Four bright yellow, 10-foot-tall ladders lead to small viewing platforms from which you can ogle the dizzying array of ceramic birds and animals, large gold pig statues, metal flowers, glass fruit, old phonograph horns and, most significantly, 17 cast-iron lawn jockeys — those blatantly racist statues that depict a black stable boy holding out a lantern or a ring through which a horse’s reins could presumably be tied.

Back in September, during MASS MoCA’s FreshGrass Festival, I’d peeked into Building 5 to see this part of the installation being assembled on the ground. I’d thought then that viewers would walk through this unlikely garden of kitsch at floor level, much the same way you’d walk through any garden. Instead, viewers are asked to climb the 10-foot ladders one at a time, advised not to turn around as they ascend and to, “Keep three points of contact.”

I didn’t have to be warned. I’m not sure anything could have stopped me from gripping the rails with both hands, especially as I neared the top. When I used the term “dizzying array” earlier, I meant just the sheer number and variety of objects in the installation. But the physical effect of standing so near the ceiling was literally dizzying.

Again, I felt unsafe. And Cave had wanted me to feel that way.

A statement on the opening wall of the exhibit states that one of the questions that ran through Cave’s mind as he was working on “Until” was, “Is there racism in heaven?”

I didn’t know how to answer. If what I had just done had been to climb to heaven, I could attest that there were certainly lawn jockeys there, grinning Uncle Tom grins. But Cave had given them “dream-catchers,” nets woven to protect sleepers from nightmares. The dream-catcher the lawn jockey closest to me was holding seemed to have been devised from a badminton racket. The smiles the lawn jockeys were smiling were the same ones they’d always smiled. But were they changed by the context Cave had placed them in? Were the lawn jockeys free now? Were they happy?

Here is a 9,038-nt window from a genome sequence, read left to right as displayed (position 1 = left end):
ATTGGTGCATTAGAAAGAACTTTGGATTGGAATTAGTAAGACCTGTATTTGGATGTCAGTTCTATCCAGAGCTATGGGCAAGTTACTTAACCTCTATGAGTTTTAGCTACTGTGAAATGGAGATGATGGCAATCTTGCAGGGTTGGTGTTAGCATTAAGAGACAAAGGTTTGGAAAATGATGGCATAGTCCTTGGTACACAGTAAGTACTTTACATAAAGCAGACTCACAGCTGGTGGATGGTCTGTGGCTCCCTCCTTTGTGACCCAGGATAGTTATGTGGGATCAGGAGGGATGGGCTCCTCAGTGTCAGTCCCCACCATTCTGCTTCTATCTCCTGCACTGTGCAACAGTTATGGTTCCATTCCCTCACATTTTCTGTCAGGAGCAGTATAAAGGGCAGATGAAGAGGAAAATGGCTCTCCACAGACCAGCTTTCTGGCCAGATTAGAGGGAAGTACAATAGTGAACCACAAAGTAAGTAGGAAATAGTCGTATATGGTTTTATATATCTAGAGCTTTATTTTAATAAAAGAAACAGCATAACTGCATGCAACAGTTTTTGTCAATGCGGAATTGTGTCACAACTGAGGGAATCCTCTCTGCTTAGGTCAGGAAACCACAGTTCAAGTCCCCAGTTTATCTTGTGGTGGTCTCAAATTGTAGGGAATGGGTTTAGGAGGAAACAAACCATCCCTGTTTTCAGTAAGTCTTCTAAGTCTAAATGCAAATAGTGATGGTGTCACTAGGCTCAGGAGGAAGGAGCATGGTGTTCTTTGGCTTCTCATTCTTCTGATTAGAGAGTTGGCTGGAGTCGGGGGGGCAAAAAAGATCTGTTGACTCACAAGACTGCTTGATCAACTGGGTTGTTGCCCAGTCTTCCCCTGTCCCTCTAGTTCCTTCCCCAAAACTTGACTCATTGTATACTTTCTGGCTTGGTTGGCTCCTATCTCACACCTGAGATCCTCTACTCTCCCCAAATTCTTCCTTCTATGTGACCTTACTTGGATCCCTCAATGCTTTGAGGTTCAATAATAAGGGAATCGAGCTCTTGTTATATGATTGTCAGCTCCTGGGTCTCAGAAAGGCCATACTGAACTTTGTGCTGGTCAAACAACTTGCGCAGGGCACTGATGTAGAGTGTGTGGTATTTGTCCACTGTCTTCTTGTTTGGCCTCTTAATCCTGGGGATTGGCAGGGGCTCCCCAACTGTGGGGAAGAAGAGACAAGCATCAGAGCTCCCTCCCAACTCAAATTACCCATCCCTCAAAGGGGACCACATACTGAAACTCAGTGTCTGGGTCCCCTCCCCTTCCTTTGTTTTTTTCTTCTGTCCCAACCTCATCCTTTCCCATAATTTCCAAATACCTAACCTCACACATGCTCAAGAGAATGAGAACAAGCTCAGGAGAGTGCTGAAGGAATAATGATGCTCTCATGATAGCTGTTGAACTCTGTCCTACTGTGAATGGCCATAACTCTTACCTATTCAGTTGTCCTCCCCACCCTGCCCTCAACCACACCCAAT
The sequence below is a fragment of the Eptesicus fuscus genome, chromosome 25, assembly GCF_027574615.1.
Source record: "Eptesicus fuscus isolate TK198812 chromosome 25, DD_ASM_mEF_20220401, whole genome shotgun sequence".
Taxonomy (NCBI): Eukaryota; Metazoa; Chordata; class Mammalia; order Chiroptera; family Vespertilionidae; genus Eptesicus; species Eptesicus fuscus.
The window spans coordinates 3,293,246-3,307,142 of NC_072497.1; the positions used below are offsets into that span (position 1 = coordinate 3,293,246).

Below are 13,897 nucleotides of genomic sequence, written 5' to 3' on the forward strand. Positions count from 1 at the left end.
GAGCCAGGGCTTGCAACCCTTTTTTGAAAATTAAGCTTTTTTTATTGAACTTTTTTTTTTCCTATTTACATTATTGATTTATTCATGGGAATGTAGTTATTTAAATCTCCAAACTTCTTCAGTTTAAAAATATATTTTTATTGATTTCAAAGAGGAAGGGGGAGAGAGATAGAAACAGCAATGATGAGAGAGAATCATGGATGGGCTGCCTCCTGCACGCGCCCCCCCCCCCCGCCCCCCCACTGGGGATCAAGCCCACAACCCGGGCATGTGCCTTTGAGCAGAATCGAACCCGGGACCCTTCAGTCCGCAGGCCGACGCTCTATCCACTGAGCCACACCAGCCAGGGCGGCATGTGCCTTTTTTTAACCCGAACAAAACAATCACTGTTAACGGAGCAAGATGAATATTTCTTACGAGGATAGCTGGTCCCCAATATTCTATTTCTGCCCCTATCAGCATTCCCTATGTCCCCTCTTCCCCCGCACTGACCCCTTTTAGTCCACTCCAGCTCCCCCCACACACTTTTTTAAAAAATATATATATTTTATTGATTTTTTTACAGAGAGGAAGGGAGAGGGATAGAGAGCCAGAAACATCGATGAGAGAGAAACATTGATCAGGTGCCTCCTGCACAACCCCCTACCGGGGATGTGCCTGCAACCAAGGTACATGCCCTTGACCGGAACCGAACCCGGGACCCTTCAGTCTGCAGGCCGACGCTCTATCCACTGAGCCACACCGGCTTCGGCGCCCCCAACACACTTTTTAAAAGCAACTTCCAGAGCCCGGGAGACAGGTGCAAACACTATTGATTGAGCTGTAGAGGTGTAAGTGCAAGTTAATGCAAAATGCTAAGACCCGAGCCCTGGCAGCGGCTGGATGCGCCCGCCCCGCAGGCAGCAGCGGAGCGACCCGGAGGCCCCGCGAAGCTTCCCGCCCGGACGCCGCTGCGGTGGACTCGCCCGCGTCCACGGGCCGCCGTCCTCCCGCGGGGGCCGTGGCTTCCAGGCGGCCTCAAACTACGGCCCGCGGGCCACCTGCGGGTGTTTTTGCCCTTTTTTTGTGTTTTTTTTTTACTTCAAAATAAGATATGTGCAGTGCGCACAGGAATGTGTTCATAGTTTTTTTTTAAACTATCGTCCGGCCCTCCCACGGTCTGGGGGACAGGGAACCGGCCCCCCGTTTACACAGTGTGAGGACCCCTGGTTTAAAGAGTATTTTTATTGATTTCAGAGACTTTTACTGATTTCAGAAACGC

I clambered back down and met the friend I’d traveled out with at the back wall, where Cave had strung millions of plastic beads into nets, creating a bright cliff with several cave-like openings you could wander through. In crayon-bright beads, Cave had created smiley faces and peace signs in one section.

MASS MoCA Director of Communications Jodi Joseph told me later that this section was meant to reference the graffiti-marred cliffs Cave would see from the train as he traveled from Penn Station in New York City. Some of that graffiti was hateful, Joseph said, and Cave was re-framing the experience “more hopefully and more optimistically.”

At the very back of the room, kaleidoscope patterns delineated the hallway to a small, darkened gallery. Inside, video of rushing water covered the floor and repeating projected images jumped up the walls. I sat on a bench in the middle of the room and watched as what seemed to be a wooden toy figure danced in jerky motions. Was it a soldier? The Nutcracker? A sign had warned of the strobe effects of the video and I did feel disoriented by it. And, as often happens to me in museums, I felt suddenly full.

In our follow-up phone call, Joseph told me that Cave appears in this video presentation, dressed in one of his Soundsuits, and that there was a final area of the installation that I missed — an upstairs gallery beyond the video room where a “waterfall” made of Mylar created a peaceful environment that Cave intended as a place for viewers to sit and absorb everything they’d just seen. Cave then intended viewers to walk back through the exhibit, hopefully changed by their journey, Joseph continued.

At first I regretted not having stayed for the entire video and having inadvertently missed this last gallery. Now, I understand those are great reasons to go back.

Two other great reasons to return to the Nick Cave exhibit, or to go for the first time, are two performances planned for the spring.

On Saturday, March 4 at 8 p.m., iconic choreographer and dancer Bill T. Jones will perform a solo work in Cave’s installation. Co-presented by Jacob’s Pillow Dance, the performance is a direct response to Cave’s work.

Tickets are currently sold out. Call the MASS MoCA box office at 413-662-2111, ext. 1, to add your name to a waiting list, should more tickets be released.

On Friday, April 7 at 5 p.m., choreographer, writer, and actress Okwui Okpokwasili brings her kinesthetically powerful movement style to a site-specific dance that responds to Nick Cave’s “Until.” Tickets are $40 day of performance; $30 in advance; $20 for students.

Full listings of many other exhibits and events at MASS MoCA can be found online at :